Aaron Paul makes a play for big-screen stardom in 'Need for Speed.'
(Photo: Dan MacMedan, USA TODAY)
(Warning: the following story is laden with Breaking Bad spoilers, so beware, any fans who have not finished the TV series. And what's taking you so long?)
LOS ANGELES (USATODAY.com) - Shortly after signing on to anchor his first big film, Need for Speed (out Friday), but before filming began on Breaking Bad's final season, Aaron Paul penned a letter to the TV show's writers about his preferred swan song.
"I told them that I had come to love Jesse Pinkman," Paul says of the meth-cooking foil to partner Walter White in the Emmy-winning series. "I asked them to let Jesse live in the finale. But if he had to die, to let him commit suicide. It would have driven a stake through the heart of the fans, but I felt like Jesse should get to choose his own destiny."
Alas, Jesse didn't have to choose. As White's grim ending became more apparent toBad die-hards, Jesse's fate became the burning question as the show barreled to its conclusion last fall. And his tear-filled escape from his captors gave the show its quasi-fulfilling ending. Or at least its closest semblance to a happy one.
Like his former character, Paul, 34, finds himself bursting from the methamphetamine world into an unknown future. This time, it's in the form of big-studio release Need for Speed, Disney's $65 million video-game adaptation. Still, the Bad world remains, not only for the film's star, but for its director, who hadn't seen an episode of the TV show before filming began.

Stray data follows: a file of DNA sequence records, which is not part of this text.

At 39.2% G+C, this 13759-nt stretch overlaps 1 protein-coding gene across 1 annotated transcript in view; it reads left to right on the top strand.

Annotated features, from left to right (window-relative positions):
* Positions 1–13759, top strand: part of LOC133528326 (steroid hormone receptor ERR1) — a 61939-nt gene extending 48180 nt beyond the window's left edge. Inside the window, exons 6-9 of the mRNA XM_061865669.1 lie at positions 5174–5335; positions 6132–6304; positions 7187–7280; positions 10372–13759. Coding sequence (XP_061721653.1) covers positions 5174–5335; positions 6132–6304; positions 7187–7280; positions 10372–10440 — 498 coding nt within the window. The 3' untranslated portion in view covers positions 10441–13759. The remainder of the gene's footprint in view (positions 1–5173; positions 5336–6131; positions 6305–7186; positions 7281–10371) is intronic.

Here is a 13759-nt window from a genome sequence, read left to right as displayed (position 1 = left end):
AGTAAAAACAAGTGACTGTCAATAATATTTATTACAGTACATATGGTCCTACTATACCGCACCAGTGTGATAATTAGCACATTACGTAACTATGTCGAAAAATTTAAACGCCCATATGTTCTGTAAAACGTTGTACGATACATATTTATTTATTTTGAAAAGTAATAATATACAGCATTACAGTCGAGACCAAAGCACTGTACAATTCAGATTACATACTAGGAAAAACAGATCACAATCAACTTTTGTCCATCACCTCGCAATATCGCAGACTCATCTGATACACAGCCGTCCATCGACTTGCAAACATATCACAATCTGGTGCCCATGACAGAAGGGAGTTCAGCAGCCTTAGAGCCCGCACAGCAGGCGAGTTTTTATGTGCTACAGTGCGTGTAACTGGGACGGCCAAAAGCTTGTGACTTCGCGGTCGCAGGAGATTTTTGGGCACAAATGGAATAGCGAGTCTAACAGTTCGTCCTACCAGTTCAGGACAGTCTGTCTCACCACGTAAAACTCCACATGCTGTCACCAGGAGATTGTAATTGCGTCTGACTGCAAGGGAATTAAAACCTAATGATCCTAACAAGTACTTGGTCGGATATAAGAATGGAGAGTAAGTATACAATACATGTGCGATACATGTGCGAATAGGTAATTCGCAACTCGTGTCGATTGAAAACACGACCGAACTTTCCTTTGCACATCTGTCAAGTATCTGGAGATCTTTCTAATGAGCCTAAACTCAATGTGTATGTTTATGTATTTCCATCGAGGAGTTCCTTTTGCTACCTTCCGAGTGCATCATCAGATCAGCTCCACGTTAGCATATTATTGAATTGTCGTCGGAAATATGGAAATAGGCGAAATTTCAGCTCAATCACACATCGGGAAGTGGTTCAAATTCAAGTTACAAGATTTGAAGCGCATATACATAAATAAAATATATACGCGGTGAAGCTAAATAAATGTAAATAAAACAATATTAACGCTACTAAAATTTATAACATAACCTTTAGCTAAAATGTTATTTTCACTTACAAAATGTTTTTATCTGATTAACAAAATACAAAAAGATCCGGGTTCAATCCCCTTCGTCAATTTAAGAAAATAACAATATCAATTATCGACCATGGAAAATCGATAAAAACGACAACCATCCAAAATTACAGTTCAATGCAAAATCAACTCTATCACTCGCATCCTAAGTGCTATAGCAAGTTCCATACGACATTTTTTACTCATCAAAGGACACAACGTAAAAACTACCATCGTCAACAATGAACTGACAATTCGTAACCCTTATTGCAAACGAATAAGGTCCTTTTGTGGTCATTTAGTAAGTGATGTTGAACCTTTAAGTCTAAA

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"I was already blown away by his (audition) tapes," Scott Waugh says. "But everyone said I had to watch Breaking Bad. So I started and watched all the way through. I cast him thinking of him as a young Steve McQueen. But (Breaking Bad) was a side I couldn't believe, until I finally saw it."
That side, vulnerable yet resilient, has been a trademark of Paul's nascent career. Jesse was to die in the first season of Bad in 2008, but writers fell in love with the character. Likewise, Paul was to play Need for Speed's villain but so impressed Waugh that he made Paul the hero (driver Tobey Marshall).
"I get why people fall for him," Waugh says.
Those fans still call out, specifically for Paul to swear at them. If Jesse had a trademark slogan, it was the dropping the b-bomb (memorialized in a YouTube video compilation).
"People still want me to call them one," Paul says. "A couple guys asked me to call them that on the walk here" in the block from his home to the Chateau Marmont, where he has stopped for coffee.
Did he? "Of course! Fans rule!"
They also clamor for more Jesse. While Paul concedes he's interested in pursuing film - and, in particular, something lighter than Bad's dark tones - he will remain aBreaker at heart. He talks with co-star Bryan Cranston regularly and told series creator Vince Gilligan that he'd like to be in the Bad prequel series, Better Call Saul."I owe that man everything, and the show looks great."
And Paul concedes that he can't help but wonder what Jesse did after breaking through the fence of his kidnappers.
"I like to think Jesse went to Alaska," he says. "I believe in the happy ending."